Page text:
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I want to know if I should remove the leaves on my potato plant as I bury it more after it has grown 12" or so. Or do I leave the leaves on the plant?

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There are a number of reasons for hilling (it isn't 12" btw) is"

  1. Protect the tubers that are usually at the top of the soil from sunlight that will make chloroplasts 'wake' up and turn your potatoes green. That is a toxic potato.

  2. To grow more potatoes vertically, closer together, take advantage of pots and better soil, get bigger and more potatoes.

The basics are to dump soil around your plant and leave at least 6" of top growth. When the top growth gets taller you do it again leaving a good 6" of photosynthetic top growth. Don't worry about trimming leaves off your potato. This plant is very different than most other plants. This hilling is only applicable to potatoes and...peanuts? A few others I am not remembering at the moment but didn't want you to try this with just any old plant.

You can also do this in a big pot of potting soil. Soil in potting soil is usually a bit on the acid side and potatoes love acidic soil almost as much as blueberries.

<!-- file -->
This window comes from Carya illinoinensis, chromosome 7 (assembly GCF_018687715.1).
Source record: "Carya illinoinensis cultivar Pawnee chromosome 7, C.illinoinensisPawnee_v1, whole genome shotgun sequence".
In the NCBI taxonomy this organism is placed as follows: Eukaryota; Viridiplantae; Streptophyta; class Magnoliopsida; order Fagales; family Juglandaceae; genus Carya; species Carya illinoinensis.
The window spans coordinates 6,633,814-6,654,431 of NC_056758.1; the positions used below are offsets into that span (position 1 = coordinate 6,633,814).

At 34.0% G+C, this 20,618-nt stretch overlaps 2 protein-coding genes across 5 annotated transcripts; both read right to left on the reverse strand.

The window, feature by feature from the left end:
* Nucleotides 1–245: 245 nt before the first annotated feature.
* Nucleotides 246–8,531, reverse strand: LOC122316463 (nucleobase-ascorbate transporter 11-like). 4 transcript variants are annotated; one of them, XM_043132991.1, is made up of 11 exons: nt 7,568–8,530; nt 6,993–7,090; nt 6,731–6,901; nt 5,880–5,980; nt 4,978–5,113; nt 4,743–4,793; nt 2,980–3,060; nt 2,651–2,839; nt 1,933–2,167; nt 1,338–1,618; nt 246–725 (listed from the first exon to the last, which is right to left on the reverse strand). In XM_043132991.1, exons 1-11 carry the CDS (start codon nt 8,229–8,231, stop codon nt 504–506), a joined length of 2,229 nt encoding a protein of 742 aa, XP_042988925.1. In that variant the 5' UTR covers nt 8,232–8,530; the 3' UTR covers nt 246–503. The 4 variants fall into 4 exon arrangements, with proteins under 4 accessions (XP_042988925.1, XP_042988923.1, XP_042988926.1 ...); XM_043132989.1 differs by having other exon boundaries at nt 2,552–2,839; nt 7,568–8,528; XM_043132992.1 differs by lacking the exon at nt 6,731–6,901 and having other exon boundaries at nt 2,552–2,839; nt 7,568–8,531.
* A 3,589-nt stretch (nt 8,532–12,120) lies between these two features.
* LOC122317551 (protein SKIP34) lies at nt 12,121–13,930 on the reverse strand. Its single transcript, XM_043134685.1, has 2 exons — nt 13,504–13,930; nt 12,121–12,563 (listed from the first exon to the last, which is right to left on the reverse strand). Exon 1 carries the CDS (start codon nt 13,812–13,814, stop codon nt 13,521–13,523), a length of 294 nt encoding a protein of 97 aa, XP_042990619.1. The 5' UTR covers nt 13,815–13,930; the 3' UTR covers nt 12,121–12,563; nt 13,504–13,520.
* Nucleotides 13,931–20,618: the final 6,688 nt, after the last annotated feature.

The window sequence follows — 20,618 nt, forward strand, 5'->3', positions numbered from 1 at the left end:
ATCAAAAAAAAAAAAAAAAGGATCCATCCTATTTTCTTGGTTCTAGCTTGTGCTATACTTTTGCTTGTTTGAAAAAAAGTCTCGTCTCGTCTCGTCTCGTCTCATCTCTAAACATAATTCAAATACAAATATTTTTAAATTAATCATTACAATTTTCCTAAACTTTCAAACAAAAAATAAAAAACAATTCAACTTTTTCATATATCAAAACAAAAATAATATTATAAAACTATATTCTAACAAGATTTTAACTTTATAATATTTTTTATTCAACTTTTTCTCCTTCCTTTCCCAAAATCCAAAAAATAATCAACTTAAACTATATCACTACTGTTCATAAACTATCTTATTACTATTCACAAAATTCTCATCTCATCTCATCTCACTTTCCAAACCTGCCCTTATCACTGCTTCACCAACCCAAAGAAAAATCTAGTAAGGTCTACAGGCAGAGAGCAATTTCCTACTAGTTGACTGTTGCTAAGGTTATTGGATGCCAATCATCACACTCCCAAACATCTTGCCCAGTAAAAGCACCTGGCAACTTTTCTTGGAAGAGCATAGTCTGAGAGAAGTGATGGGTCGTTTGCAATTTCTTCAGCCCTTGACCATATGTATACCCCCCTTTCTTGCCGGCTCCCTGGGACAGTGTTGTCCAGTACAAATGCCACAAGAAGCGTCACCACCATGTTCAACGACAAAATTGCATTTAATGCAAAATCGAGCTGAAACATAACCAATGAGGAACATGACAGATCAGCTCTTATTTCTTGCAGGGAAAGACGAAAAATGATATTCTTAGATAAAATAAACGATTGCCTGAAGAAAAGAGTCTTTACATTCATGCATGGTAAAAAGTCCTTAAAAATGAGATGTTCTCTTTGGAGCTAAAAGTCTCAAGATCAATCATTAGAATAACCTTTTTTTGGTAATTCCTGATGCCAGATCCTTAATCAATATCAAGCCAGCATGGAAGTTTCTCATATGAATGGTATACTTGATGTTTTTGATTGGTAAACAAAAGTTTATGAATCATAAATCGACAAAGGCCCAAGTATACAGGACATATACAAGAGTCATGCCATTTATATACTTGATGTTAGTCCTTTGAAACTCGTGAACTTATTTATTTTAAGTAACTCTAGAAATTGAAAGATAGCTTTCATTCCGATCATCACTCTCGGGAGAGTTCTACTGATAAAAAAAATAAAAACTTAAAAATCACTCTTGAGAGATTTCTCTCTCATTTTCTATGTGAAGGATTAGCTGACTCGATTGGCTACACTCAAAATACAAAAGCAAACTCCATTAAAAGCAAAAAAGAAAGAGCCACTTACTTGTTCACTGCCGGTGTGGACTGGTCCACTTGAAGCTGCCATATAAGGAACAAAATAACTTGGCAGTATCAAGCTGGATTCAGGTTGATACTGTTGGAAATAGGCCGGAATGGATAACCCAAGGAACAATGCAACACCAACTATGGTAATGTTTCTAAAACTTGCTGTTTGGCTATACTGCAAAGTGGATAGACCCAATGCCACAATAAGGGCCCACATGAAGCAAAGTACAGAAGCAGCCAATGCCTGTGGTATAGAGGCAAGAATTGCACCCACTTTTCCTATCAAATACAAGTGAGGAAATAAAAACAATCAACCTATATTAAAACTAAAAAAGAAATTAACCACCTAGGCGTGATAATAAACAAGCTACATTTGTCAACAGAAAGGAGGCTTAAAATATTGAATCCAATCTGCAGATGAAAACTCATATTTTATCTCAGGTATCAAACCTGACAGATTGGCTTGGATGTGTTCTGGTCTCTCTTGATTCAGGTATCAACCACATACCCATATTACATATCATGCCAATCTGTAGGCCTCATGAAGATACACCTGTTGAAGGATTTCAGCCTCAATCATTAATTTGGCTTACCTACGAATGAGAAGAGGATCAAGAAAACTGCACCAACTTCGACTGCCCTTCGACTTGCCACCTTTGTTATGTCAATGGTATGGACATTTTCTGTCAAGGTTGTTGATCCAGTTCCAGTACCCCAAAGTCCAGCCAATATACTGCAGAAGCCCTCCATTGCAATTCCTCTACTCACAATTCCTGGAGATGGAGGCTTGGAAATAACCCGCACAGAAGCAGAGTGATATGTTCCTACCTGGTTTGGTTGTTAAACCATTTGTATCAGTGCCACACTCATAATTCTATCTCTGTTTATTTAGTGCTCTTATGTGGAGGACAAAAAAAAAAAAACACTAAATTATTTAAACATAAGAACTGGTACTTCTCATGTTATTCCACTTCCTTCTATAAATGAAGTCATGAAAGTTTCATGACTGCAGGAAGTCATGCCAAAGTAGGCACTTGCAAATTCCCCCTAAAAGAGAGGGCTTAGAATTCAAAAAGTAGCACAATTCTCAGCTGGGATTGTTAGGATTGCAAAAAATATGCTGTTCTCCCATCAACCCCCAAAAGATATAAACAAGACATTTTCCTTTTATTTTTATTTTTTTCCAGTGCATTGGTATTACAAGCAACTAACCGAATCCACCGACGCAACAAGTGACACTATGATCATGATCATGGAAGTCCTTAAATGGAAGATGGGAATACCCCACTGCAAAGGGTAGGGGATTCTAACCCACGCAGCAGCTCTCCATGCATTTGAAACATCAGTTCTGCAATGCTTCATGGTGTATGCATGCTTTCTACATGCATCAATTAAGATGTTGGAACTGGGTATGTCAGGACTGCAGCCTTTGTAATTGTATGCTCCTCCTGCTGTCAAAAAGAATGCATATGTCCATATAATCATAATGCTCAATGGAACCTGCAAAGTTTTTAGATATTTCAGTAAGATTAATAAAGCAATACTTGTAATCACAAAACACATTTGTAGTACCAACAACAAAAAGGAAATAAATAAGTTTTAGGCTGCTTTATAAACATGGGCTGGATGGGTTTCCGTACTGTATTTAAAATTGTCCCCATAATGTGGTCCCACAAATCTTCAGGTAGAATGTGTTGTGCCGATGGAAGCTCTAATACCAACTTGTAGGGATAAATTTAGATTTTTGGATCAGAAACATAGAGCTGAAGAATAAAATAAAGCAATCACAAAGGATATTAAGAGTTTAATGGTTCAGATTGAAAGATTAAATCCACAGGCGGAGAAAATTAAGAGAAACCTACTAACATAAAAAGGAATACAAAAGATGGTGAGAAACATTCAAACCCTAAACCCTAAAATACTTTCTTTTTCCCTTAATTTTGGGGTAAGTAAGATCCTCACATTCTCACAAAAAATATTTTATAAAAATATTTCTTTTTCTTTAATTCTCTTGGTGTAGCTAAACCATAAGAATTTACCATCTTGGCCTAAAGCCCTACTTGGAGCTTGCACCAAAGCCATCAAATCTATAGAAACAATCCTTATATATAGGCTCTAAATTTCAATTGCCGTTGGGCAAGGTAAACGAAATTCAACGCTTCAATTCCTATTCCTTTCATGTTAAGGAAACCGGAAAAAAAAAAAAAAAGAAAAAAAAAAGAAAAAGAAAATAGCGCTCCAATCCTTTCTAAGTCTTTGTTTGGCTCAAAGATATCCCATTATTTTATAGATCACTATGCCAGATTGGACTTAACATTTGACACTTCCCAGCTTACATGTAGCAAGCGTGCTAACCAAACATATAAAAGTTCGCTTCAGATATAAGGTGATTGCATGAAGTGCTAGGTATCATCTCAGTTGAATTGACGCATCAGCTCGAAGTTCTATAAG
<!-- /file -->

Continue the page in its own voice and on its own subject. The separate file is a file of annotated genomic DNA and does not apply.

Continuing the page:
Another reason is that once you've grown any of the Solanaceae family in the soil you use today you will not be planting any of those plants of this genus in that soil for at least 2 years. That includes tomatoes, eggplant and peppers as well as all potatoes. Using pots is a great way to enlarge your garden and manage disease!

This is called 'rotation' of crops and is true for other groups of families such as Cur-cubits (melons, gourds, cucumbers) and Brassicas (Broccoli, cauliflower, kale).

Plant your certified seed potato in the potting soil, in the pot. Install a large tomato cage. As your potato grows, when it gets 8 inches high, fill with 2" of straw. When it grows a few inches higher pack in more straw keeping 6" high of top growth. This is essentially hilling using straw instead of soil. You need to keep an eye out for tubers getting sunlight and pack in more straw. I've also taken a black plastic contractor's bag to drape on the outside of that wire cage, like a skirt.

Don't worry about the potato leaves you cover up.

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